Pentax Digital Camera Utility: Motion Correction

Pentax K1 SuperRes pixel shift mode records 4 pixel-shifted exposures into one raw file. The raw converter must then take those 4 exposures and (somehow) create an RGB pixel for each pixel in the image.

Camera movement is not tolerated, but if there is subject motion, the Motion Correction feature found in Pentax Digital Camera Utility can correct areas affected by motion.

Unfortunately, Adobe Camera Raw does not and is not likely to support Motion Correction, and its behavior with subject motion has no sophistication at all. What a shame to see the value of a camera system degraded by lack of Adobe support. But I pin the blame for that on Pentax: Pentax should have reached out months ago to ensure ACR support, if necessary funding an engineer to get it done. Put simply, it makes the K1 a lousy product, the product being the sum total of hardware and software.

This report explores Motion Correction with Pentax Digital Camera Utility. An ACR conversion is included for reference, plus three results from Pentax DCU: Motion Correction On, Motion Correction Off, single frame extracted from the raw file.

SuperRes Motion Correction: With and Without (Watch Seconds Hand)

Includes large actual pixels images along with crops. This 4-way comparison is really interesting to see just what is possible!

Below, a small reduced size crop shows the motion we are dealing with: the seconds hand moving during 4 X 2 second exposures in SuperRes mode.

Motion Problems with Adobe Camera Raw conversion of Pentax K1 SuperRes image
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Fujifilm Deals and other deals

See my Fujifilm X wish list at B&H Photo.

Fujifilm has almost all its lenses and many cameras on sale.

My top pick as both an excellent lens and a huge deal is the Fujifilm XF 14mm f/2.8 R. It is a whopping $400 off and now only $499. See my review of the Fujifilm XF 14mm f/2.8 R in Guide to Mirrorless.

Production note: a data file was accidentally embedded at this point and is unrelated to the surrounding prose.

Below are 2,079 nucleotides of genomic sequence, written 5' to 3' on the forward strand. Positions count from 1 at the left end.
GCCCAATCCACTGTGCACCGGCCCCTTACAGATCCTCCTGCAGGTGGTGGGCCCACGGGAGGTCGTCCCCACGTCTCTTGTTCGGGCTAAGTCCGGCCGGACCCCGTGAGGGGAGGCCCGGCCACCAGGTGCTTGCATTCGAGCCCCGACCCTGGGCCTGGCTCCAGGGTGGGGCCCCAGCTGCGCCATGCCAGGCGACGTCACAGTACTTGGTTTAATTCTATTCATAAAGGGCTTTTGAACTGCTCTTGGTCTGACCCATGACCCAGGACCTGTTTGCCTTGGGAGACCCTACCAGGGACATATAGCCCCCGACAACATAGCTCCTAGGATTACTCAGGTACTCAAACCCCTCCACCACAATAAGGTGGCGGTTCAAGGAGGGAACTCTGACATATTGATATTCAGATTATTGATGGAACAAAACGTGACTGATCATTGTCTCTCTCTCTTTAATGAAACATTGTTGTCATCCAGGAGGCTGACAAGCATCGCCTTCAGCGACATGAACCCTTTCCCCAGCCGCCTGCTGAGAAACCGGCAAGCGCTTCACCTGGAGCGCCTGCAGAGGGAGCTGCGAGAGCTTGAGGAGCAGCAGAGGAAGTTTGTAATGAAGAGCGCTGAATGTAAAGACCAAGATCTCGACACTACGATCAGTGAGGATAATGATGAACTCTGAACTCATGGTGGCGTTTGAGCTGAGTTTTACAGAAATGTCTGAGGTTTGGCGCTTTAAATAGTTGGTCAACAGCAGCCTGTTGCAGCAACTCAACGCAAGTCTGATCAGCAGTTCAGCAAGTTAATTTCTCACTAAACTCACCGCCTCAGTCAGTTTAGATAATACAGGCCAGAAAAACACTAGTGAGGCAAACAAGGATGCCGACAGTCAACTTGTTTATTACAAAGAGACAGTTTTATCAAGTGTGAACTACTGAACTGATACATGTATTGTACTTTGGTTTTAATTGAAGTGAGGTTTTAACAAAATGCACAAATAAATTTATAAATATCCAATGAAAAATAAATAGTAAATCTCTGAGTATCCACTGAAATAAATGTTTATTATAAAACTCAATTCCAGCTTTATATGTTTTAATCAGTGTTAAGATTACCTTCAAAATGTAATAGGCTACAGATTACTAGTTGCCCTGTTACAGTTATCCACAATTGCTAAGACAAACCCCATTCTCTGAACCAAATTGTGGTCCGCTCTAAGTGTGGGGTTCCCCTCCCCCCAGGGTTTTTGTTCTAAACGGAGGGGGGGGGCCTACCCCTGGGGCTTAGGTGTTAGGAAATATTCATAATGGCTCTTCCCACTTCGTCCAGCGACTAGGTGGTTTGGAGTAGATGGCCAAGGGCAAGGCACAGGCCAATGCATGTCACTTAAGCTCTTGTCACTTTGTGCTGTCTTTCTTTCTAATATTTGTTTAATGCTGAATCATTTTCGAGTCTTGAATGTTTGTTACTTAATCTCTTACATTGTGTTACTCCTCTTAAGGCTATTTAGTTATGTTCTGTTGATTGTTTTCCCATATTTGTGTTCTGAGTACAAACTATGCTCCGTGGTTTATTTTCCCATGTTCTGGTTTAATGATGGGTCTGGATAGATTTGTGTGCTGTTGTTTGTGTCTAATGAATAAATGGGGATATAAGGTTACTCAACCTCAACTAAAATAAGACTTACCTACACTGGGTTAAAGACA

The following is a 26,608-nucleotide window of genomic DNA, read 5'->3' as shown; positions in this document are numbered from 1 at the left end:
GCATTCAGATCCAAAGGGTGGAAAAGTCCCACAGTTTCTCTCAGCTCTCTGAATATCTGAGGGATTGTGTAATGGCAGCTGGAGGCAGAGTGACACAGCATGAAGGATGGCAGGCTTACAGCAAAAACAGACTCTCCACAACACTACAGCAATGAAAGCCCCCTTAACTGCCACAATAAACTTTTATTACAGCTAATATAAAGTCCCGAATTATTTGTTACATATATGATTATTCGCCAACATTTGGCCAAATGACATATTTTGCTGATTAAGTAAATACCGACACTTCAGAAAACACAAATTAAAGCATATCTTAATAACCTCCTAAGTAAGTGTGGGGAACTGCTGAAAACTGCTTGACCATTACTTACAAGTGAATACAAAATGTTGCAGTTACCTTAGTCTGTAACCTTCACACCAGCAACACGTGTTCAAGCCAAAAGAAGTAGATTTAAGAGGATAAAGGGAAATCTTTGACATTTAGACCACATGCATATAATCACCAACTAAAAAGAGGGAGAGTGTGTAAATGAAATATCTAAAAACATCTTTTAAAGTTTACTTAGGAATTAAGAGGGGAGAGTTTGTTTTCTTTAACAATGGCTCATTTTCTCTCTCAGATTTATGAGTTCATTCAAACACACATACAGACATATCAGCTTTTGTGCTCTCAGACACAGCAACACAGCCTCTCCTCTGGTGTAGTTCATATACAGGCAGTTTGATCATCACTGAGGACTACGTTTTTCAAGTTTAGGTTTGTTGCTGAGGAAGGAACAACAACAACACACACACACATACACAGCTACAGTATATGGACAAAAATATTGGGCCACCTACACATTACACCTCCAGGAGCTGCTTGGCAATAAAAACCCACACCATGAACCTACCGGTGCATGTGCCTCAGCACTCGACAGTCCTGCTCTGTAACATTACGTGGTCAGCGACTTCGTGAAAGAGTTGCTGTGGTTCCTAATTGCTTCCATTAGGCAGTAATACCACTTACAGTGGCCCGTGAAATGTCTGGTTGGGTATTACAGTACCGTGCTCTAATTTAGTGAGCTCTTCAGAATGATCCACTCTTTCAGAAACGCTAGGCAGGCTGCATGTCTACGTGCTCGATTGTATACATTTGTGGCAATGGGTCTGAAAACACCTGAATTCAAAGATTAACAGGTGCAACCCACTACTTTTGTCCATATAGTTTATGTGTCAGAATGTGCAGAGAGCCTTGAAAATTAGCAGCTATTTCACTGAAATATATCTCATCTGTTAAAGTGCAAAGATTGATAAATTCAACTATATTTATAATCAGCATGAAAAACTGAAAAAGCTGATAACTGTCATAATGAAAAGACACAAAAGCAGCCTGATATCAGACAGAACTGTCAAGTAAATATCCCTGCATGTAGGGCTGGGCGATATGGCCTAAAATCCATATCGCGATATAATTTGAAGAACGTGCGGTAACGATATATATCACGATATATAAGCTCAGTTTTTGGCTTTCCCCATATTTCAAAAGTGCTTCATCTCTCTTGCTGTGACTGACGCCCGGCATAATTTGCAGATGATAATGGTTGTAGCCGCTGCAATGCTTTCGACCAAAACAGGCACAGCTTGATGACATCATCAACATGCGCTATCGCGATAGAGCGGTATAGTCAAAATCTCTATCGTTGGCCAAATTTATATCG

View all Fujifilm X deals.

Fujifilm rebates and deals

Other Deals

Pentax 50mm f/2.8 Macro Aperture Series: 'Map' (Pentax K1 SuperRes)

Pentax smc P-D FA 50mm f/2.8 Macro

See my Pentax K1 wish list at B&H Photo.

A macro lens should perform at very high level in macro range, along with a flat field (strictly controlled field curvature). This finely detailed map was shot at a reproduction ratio of 1:10.0 to test just such a case.

Previously, I showed the same subject using the Pentax smc FA 100mm f/2.8 WR Macro.

SuperRes pixel shift mode of the Pentax K1 was used, for maximum image quality.

Pentax 50mm f/2.8 Macro Aperture Series: 'Map' (Pentax K1 SuperRes)

Images up to 28 megapixels with large crops, all from f/2.8 through f/16. This provides a detailed look at the “whole package” (lens and camera in SuperRes mode).

80-year-old map of the world
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Bellows Systems for Nikon, Canon, Leica, Sony: Why Consider Them?

See my Cambo Mini View Camera wish list at B&H Photo.

Cambo Actus Mini View Camera for Sony

Get Novoflex bellows and Novoflex Auto Bellows for Canon EOS at B&H Photo.

Recently discussed: Cambo Actus Mini View Camera and Novoflex bellows systems.

Bellows systems appear to offer view camera functionality when used with mirrorless cameras. When I say “appear” I mean only that I have not tested specific systems to see if the hardware allows infinity focus with DSLR lenses. I’m looking into it.